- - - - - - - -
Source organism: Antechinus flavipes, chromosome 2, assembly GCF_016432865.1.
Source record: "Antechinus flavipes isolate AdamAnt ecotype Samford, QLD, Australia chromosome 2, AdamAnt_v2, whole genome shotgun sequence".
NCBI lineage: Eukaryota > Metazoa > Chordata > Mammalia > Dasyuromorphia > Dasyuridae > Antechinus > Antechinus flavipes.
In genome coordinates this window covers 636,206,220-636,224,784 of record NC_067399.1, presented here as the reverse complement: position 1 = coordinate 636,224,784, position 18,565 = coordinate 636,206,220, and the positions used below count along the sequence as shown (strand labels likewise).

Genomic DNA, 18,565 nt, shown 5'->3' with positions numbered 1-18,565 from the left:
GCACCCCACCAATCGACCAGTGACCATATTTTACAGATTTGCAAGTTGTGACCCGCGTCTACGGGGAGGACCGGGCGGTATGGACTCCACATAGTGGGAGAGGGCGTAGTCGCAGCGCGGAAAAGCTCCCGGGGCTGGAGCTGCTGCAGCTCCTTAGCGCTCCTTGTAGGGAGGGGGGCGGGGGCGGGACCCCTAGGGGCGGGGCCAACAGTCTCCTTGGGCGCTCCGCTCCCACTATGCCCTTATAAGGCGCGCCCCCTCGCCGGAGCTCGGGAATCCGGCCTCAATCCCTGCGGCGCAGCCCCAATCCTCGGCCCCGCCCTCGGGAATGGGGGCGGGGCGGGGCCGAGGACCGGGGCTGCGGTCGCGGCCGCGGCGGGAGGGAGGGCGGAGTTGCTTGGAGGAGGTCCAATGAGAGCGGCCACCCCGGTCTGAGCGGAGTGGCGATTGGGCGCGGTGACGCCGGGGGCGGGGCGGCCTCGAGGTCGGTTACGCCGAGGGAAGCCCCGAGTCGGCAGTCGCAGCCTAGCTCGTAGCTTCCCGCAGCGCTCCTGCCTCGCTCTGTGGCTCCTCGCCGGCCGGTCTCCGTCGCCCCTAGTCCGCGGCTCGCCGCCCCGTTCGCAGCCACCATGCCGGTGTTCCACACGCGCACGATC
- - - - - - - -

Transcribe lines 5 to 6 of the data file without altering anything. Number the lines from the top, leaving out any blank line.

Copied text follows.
Genomic DNA, 18,565 nt, shown 5'->3' with positions numbered 1-18,565 from the left:
GCACCCCACCAATCGACCAGTGACCATATTTTACAGATTTGCAAGTTGTGACCCGCGTCTACGGGGAGGACCGGGCGGTATGGACTCCACATAGTGGGAGAGGGCGTAGTCGCAGCGCGGAAAAGCTCCCGGGGCTGGAGCTGCTGCAGCTCCTTAGCGCTCCTTGTAGGGAGGGGGGCGGGGGCGGGACCCCTAGGGGCGGGGCCAACAGTCTCCTTGGGCGCTCCGCTCCCACTATGCCCTTATAAGGCGCGCCCCCTCGCCGGAGCTCGGGAATCCGGCCTCAATCCCTGCGGCGCAGCCCCAATCCTCGGCCCCGCCCTCGGGAATGGGGGCGGGGCGGGGCCGAGGACCGGGGCTGCGGTCGCGGCCGCGGCGGGAGGGAGGGCGGAGTTGCTTGGAGGAGGTCCAATGAGAGCGGCCACCCCGGTCTGAGCGGAGTGGCGATTGGGCGCGGTGACGCCGGGGGCGGGGCGGCCTCGAGGTCGGTTACGCCGAGGGAAGCCCCGAGTCGGCAGTCGCAGCCTAGCTCGTAGCTTCCCGCAGCGCTCCTGCCTCGCTCTGTGGCTCCTCGCCGGCCGGTCTCCGTCGCCCCTAGTCCGCGGCTCGCCGCCCCGTTCGCAGCCACCATGCCGGTGTTCCACACGCGCACGATC